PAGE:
The American Nurses Association (ANA) opposes any efforts to delay publication of OSHA''s proposed ergonomics standard, which the association says will protect nurses from disabling back injuries and musculoskeletal disorders (MSDs).
ANA testified at a July 13 Senate hearing on the impact of the ergonomics standard on Medicaid, Medicare and other health care costs.
ANA said it will continue to urge for the immediate publication of the standard.
"Every day, nurses suffer debilitating and often career-ending and life-altering injuries from lifting and moving patients," said ANA President Mary E. Foley, R.N. "We should not have to jeopardize our own health while caring for patients. We have been debating this standard for over 10 years while nurses continue to get injured."
Back injuries affect up to 38 percent of all nurses, according to ANA. Patient handling, transfer and manual lifting are significant risk factors for back injuries.
For example, Becky Rice, R.N. in Washington, D.C., was injured in February 1999 in the intensive care unit where she works.
She and another nurse assisted a patient who was comatose and on a ventilator to move up in bed. They positioned themselves and started to pull, only the patient didn''t move.
Rice experienced great pain and within days, required back surgery. She will require additional surgery and is still awaiting approval by workers'' compensation.
She cannot sit for more than 30 minutes and cannot stand for long periods of time.
"If the standard had been in place, my injury could have been prevented," said Rice. "Instead of being in pain awaiting my second surgery, I could be doing the job I love, caring for patients."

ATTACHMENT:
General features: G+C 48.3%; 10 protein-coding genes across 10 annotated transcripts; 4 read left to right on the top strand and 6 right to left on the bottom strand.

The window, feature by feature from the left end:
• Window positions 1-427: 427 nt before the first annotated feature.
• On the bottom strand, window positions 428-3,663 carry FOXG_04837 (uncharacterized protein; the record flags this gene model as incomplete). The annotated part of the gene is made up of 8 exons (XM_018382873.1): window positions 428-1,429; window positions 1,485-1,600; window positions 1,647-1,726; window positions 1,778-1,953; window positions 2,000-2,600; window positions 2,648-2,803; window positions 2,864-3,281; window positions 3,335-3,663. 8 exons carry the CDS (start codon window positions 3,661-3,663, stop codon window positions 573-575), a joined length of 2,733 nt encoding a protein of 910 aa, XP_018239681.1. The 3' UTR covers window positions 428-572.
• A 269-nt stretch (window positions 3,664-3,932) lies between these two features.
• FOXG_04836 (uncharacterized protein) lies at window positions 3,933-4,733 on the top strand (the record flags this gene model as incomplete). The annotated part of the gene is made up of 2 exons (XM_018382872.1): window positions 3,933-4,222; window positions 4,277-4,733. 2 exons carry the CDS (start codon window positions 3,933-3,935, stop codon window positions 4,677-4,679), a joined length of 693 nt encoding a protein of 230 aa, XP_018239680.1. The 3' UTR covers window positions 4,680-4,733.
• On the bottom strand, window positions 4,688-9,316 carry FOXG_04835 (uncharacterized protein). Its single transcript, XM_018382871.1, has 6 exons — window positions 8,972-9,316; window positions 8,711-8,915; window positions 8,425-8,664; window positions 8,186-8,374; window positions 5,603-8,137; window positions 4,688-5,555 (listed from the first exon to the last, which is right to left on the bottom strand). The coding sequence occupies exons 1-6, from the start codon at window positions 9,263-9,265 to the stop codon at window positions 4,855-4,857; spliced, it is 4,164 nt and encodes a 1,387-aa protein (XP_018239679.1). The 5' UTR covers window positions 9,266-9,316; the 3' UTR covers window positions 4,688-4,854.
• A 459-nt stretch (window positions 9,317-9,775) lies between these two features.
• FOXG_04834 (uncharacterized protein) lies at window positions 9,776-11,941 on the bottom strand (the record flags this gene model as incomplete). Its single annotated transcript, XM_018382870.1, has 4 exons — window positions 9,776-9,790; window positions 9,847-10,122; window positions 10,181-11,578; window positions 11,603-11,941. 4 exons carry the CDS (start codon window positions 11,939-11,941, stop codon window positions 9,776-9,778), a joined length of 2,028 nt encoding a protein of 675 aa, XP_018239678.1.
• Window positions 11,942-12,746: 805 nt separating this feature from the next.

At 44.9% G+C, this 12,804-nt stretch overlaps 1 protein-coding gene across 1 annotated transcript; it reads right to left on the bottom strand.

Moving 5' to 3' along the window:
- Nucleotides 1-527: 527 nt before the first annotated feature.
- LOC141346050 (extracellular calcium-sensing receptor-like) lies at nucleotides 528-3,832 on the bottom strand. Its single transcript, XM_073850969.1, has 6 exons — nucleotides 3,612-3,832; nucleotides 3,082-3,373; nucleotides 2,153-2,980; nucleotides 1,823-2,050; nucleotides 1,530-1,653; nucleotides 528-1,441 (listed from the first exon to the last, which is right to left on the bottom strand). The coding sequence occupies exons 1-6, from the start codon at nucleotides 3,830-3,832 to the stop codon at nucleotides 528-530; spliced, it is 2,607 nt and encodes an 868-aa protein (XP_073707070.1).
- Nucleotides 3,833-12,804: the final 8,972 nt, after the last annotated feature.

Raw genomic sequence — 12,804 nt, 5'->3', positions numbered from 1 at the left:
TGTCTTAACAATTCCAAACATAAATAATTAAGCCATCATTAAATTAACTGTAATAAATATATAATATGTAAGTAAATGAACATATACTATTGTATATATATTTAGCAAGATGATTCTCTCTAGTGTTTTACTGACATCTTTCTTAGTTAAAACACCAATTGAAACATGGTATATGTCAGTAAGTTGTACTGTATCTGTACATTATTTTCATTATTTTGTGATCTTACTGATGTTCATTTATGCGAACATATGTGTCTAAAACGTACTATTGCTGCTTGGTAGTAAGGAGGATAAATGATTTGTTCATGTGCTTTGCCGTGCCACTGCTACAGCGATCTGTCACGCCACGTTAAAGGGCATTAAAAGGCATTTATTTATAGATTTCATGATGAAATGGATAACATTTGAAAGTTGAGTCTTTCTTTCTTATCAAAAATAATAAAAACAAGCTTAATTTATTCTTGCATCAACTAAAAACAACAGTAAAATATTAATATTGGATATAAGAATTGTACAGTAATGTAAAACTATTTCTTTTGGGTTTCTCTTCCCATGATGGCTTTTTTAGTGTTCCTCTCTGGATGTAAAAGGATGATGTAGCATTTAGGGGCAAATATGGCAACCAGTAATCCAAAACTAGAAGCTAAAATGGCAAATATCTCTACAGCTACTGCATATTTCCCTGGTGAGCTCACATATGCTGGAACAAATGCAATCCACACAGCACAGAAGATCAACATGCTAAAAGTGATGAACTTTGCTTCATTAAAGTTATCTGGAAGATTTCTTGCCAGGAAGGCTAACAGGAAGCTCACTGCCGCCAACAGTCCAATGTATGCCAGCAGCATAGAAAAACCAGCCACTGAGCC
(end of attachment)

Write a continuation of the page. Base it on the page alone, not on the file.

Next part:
ANA said the science is clear, and there is strong data demonstrating the problem of overexertion injuries in hospitals, nursing homes and home care settings for over a decade.
In 1994, sixty-seven percent of the disabling injuries in nursing were due to sprains and strains, according to the Bureau of Labor Statistics.
ANA noted that MSDs injuries are not only disabling to nurses but costs are extremely high to the health care industry.
"Costs include lost workdays due to injury and workers'' compensation," said Foley. "Institutions can save money and careers by implementing an ergonomics program recommended in the proposed standard."
The association said that an ergonomics standard would also promote high-quality patient care.
The use of lifting teams and devices would allow nurses to move patients in a safe and efficient manner, decreasing the risk of patient falls.
"While the debate about the ergonomics standard continues, thousands of nurses are being injured," said Foley. "The time is now for Congress to stop the politics and let OSHA step forward and protect health care workers from injury."
by Virginia Sutcliffe